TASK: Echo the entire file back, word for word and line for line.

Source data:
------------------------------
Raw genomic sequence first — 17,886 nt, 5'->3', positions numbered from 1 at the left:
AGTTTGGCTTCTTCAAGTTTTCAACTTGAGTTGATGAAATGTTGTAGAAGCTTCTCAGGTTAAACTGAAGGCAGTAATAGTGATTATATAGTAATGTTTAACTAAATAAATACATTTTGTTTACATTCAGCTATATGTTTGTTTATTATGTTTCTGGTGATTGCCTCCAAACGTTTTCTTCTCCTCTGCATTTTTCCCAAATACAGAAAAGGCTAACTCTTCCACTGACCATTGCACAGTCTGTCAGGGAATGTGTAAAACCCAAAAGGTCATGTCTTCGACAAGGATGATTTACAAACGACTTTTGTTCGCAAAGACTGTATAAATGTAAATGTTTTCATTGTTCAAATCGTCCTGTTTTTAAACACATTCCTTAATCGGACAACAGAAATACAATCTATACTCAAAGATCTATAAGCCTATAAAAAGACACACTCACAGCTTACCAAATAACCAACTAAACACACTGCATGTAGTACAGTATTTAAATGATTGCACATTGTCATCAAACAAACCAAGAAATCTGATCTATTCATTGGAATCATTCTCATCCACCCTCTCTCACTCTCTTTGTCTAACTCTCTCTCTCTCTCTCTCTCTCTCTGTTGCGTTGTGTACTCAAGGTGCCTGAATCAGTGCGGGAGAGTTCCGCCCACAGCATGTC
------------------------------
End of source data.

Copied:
Raw genomic sequence first — 17,886 nt, 5'->3', positions numbered from 1 at the left:
AGTTTGGCTTCTTCAAGTTTTCAACTTGAGTTGATGAAATGTTGTAGAAGCTTCTCAGGTTAAACTGAAGGCAGTAATAGTGATTATATAGTAATGTTTAACTAAATAAATACATTTTGTTTACATTCAGCTATATGTTTGTTTATTATGTTTCTGGTGATTGCCTCCAAACGTTTTCTTCTCCTCTGCATTTTTCCCAAATACAGAAAAGGCTAACTCTTCCACTGACCATTGCACAGTCTGTCAGGGAATGTGTAAAACCCAAAAGGTCATGTCTTCGACAAGGATGATTTACAAACGACTTTTGTTCGCAAAGACTGTATAAATGTAAATGTTTTCATTGTTCAAATCGTCCTGTTTTTAAACACATTCCTTAATCGGACAACAGAAATACAATCTATACTCAAAGATCTATAAGCCTATAAAAAGACACACTCACAGCTTACCAAATAACCAACTAAACACACTGCATGTAGTACAGTATTTAAATGATTGCACATTGTCATCAAACAAACCAAGAAATCTGATCTATTCATTGGAATCATTCTCATCCACCCTCTCTCACTCTCTTTGTCTAACTCTCTCTCTCTCTCTCTCTCTCTCTGTTGCGTTGTGTACTCAAGGTGCCTGAATCAGTGCGGGAGAGTTCCGCCCACAGCATGTC